Is Mobile Phone Production a ruse by Business to make you feel pioneering? Part 1

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Mobile phone productions generally fall into two main genres. The uber generation snap chating their instagram likes, zinging out emojis and hearts. The phone is their sentient self; they know nothing else like it. Then there’s a generation of media workers who use mobiles as a substitute camera to shoot film, edit and if it’s time sensitive post to social media news outlets.

In this video below from 1997, I recorded Reuter’s first foray into mobile phone production. It wasn’t a replacement to the status quo, but an addition.

The mobile phone has changed productions, by dint of being on your person, whipped out at a moment’s notice to capture life’s news. And the apps command an education to knit an aesthetic workflow together.

But in truth, the mobile is just another camera. The training you’re likely to receive on it, will have emerged from film camera language. The skillset barrier is incredibly low, learning how to physically edit, or shoot film, whether that’s portrait or landscape. The heavy lifting is in the psychology of film language — a Deleuzian, Haneke, cinema construct which infiltrates your thoughts without you knowing.

When Soderbergh uses the mobile phone for Unsane, don’t misunderstand the knowledge inside him from a life of film. The mobile is performing additional functions e.g. cost savings, turn around.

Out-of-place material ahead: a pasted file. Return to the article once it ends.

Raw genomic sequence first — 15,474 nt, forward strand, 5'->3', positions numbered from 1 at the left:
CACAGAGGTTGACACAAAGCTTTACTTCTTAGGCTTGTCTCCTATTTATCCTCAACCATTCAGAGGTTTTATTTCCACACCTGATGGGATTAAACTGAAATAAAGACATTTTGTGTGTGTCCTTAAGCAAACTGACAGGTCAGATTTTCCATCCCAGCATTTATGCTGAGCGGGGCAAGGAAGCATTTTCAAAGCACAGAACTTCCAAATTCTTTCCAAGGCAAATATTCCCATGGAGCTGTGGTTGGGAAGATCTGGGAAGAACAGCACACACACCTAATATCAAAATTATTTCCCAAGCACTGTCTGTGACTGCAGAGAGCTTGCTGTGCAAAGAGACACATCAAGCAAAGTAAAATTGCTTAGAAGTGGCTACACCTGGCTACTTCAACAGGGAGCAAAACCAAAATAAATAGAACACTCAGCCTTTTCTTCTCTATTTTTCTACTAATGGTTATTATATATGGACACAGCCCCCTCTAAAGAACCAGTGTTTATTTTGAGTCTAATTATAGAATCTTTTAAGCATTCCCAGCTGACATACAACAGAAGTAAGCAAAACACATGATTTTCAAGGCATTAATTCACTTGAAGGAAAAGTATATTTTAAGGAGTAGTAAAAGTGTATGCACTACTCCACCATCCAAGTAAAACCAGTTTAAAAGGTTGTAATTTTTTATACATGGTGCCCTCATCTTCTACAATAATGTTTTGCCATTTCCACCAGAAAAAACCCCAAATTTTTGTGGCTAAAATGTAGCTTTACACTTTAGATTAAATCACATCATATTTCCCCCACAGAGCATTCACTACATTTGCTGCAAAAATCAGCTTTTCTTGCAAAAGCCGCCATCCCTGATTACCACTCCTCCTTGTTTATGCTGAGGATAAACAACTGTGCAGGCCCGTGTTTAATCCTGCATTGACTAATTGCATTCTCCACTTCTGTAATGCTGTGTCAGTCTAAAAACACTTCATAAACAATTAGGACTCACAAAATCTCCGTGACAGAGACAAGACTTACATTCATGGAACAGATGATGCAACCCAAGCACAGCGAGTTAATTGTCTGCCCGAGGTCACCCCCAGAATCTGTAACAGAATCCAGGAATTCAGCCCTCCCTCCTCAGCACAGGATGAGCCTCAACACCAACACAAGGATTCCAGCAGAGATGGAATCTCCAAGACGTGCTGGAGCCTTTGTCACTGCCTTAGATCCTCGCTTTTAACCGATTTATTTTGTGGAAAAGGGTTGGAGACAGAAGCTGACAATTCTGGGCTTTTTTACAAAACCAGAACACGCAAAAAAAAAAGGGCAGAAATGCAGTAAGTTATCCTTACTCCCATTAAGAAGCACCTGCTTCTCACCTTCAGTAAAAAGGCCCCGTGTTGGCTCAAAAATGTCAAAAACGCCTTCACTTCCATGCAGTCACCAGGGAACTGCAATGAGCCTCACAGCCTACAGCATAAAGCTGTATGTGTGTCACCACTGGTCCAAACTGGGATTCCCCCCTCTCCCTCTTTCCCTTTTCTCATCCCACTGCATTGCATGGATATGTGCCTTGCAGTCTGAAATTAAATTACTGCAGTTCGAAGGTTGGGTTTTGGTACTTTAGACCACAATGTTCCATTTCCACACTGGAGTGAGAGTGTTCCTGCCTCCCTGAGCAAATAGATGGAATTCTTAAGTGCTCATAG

Nobody likes a naysayer and ‘know-it-all’, and that’s not what I’m trying to do here. But in understanding the matrix of mobile phone productions, perhaps we can look to innovations that may constitute newer filmmaking styles.

There is innovation in all forms. Charting the history of cameras, each new form led to style elements that wowed audiences. The mobile’s face-flooding selfie may just about qualify. Mobile intimacy too however emerged years ago. As a cinema journalist — a sibling of videojournalism — I’ve argued how the cinema (video journalist) uses whatever tool she wants to achieve her aims.

Limiting herself to any one form is so flawed — a legacy of the analogue age, as I spoke about on this podcast It’s all in Journalism: Cinematic video journalism shakes up old model of visual storytelling with Michael O’Connell.

Mobile’s ubiquity, certainly amongst businesses was its selling point. As Carolyn Marvin’s book expresses in When Old Technologies were New, at the time the few gather around a tech they frame its use, cottage industries sprout behind it and a new business is formed. Mobile certainly is here to stay, but its naturalness now, amongst a sortie of other gear, renders it as an addition to the genealogy of film making, not an exception per se.

A.I and the next iteration of the web will render obsolescence what we know now and that’s with us now. New businesses are gearing up for the next commercial onslaught.

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David Dunkley Gytimah

In Prometheus: Future of Story, taking place at disLAB the University of Westminster we’ll be deconstructing and constructing with the help of award winning pros fresh ways of production.

Written by

Top Writer & Creative Technologist, Int. Award Winner. Cinemajournalist. Cardiff Uni @jomec. PhD (Dublin). Visiting Prof UBC, Ex BBC/C4News. Apple profiled.

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